Technical Report NTB 16-03

Production, consumption and transport of gases in deep geological repositories according to the Swiss disposal concept

In a deep geological repository for radioactive waste, in absence of oxygen and in presence of water, corrosion of various metals and alloys will lead to the formation of hydrogen. If present, organic materials may slowly degrade and generate carbon dioxide, methane and other gaseous species. Depending on local conditions, gaseous species can be consumed by chemical reactions and by microbial activity. If the resulting rate of gas generation exceeds the rate of migration of dissolved gas molecules in the pores of the engineered barriers or the host rock, the solubility limit of the gas will eventually be exceeded and the formation of a discrete gas phase will occur. Gases could continue to accumulate until the pressure becomes sufficient to be released in gaseous form.

This report deals with the evolution of gas-related processes that can influence the long-term behaviour and safety of low- and intermediate-level waste (L/ILW) and high-level waste (HLW) repositories in Opalinus Clay. The main aim is to present a synthesis of processes and pheno­mena related to repository-produced gases and to assess their influence on repository perfor­mance. A current overview of gas sources, reactions and interactions, generation, consumption, and transport is provided. Furthermore, current scientific understanding is used to define safety function indicators and criteria, which are employed to evaluate the potential influence of repository-generated gas on safety-relevant properties of engineered and natural barriers.

The assessment of gas generation, consumption and transport is addressed separately for the HLW and the L/ILW deep geological repositories. The employed methodology, which is common for both repository types, consists of the description and quantification of the potential gas sources, which include the waste, barrier components such as disposal canisters and other gas-generating repository components, and of the processes and reactions leading to the genera­tion or consumption of gas. The evolution of the gas generation rate and of the cumulative gas volume during the time frame for safety assessment is then calculated. The outcome is used as input to the modelling of gas transport and the resulting build-up of gas pressure and gas-induced water flow, which are used as safety function indicators. Uncertainties and options are com­bined into specific assessment cases, which are used to specify the expected ranges of safety-relevant parameters, to highlight the potential effects of mitigating measures aiming to decrease the amount of generated gas, and to identify areas where further research could provide the most benefit.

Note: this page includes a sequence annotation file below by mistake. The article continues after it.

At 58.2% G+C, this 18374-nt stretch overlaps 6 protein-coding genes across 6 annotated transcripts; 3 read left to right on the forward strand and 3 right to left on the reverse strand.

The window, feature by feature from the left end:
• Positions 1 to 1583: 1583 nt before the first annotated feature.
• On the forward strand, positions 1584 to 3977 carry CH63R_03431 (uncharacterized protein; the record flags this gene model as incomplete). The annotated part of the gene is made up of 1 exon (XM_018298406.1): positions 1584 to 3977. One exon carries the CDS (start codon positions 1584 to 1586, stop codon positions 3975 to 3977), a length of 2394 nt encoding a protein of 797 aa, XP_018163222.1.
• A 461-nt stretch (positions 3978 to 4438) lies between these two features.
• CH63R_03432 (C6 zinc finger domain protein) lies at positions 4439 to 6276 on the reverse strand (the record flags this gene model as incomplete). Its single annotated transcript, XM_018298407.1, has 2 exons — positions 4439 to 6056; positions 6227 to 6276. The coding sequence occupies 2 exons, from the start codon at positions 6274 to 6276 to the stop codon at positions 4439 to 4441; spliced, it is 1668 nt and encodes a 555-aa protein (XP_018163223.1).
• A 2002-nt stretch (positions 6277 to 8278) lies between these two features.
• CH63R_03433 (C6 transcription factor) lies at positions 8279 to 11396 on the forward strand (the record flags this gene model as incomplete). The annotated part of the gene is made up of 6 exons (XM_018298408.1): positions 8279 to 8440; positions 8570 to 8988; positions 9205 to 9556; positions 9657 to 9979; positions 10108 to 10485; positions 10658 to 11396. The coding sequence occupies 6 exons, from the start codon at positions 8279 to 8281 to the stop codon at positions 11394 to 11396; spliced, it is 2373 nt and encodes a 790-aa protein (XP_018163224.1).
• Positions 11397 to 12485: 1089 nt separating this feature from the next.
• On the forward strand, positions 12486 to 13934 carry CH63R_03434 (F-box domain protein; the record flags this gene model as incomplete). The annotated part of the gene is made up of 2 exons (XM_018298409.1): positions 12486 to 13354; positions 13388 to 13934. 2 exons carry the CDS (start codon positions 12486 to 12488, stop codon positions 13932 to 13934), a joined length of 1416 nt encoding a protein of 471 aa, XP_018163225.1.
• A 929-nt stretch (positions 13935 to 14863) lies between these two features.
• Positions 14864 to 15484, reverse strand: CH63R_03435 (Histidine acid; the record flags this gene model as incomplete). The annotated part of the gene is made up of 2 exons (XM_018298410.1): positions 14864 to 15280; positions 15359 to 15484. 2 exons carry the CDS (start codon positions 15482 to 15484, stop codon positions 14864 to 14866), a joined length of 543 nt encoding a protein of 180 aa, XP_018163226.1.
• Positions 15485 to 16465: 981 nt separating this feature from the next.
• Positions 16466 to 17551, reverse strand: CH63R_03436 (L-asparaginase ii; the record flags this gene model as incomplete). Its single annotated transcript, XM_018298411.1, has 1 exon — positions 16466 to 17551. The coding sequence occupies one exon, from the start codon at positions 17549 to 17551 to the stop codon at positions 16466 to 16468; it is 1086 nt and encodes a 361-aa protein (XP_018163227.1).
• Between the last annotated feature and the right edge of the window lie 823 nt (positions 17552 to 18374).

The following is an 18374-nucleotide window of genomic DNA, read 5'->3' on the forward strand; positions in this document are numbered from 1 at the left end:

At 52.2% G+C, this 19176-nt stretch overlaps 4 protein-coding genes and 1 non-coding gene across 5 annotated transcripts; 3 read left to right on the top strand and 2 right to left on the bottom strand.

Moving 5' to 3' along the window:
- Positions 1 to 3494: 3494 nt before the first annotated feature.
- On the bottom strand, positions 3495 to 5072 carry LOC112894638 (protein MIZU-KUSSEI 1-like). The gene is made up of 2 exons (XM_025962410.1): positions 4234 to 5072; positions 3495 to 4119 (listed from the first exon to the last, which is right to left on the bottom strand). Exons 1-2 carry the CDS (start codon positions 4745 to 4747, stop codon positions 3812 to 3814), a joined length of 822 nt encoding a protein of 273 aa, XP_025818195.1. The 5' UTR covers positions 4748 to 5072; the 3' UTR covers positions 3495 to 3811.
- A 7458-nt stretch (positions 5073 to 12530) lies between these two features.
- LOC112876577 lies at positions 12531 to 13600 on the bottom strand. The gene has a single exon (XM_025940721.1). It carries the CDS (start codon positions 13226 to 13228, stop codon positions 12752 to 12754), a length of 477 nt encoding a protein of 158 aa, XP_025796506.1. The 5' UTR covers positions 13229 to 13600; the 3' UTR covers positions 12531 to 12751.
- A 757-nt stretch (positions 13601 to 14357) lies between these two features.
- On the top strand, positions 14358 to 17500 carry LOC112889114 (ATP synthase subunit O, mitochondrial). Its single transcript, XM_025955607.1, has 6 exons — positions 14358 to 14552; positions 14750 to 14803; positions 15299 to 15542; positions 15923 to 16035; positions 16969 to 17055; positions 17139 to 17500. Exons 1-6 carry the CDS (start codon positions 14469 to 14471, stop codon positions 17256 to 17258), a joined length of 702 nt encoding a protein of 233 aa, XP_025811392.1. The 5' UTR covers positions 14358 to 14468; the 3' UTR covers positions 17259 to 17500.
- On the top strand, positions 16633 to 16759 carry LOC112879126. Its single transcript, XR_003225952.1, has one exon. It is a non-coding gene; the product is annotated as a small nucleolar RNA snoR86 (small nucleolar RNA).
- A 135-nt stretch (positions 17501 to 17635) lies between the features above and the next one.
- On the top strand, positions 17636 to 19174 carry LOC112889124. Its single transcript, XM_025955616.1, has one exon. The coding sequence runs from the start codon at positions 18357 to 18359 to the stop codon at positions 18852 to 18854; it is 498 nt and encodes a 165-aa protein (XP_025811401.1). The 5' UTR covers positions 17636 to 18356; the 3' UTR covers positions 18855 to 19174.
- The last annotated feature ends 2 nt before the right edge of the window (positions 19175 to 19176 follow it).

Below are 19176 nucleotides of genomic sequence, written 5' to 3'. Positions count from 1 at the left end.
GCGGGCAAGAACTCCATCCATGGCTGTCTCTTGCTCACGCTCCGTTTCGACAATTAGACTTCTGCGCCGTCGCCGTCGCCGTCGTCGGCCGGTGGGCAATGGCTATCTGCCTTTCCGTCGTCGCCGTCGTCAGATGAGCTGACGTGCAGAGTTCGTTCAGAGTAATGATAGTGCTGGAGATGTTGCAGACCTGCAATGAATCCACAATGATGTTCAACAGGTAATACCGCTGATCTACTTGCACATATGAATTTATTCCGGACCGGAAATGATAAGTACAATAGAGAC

The main outcome of the performance assessment is that for pessimistic base cases, and even for the upper bounding cases, gas production in the HLW and L/ILW repositories does not com­promise the post-closure safety functions of the host rock and the engineered barriers. In all the cases explored there is a safety margin with regards to the defined assessment criteria. More­over, there are several design options available that can further mitigate the consequences of gas production in the repositories if necessary. In both repository types, gas production is dominated by hydrogen resulting mainly from the corrosion of carbon steel. As a result, alternative emplace­ment and building technologies, alternative disposal canister materials, or treatment of metallic waste by melting could reduce the amount of repository-generated gas during the period for safety assessment. The build-up of gas overpressure and resulting porewater displace­ment could also be mitigated by thriving gas-consuming microorganisms or by tailoring the engineered gas transport system.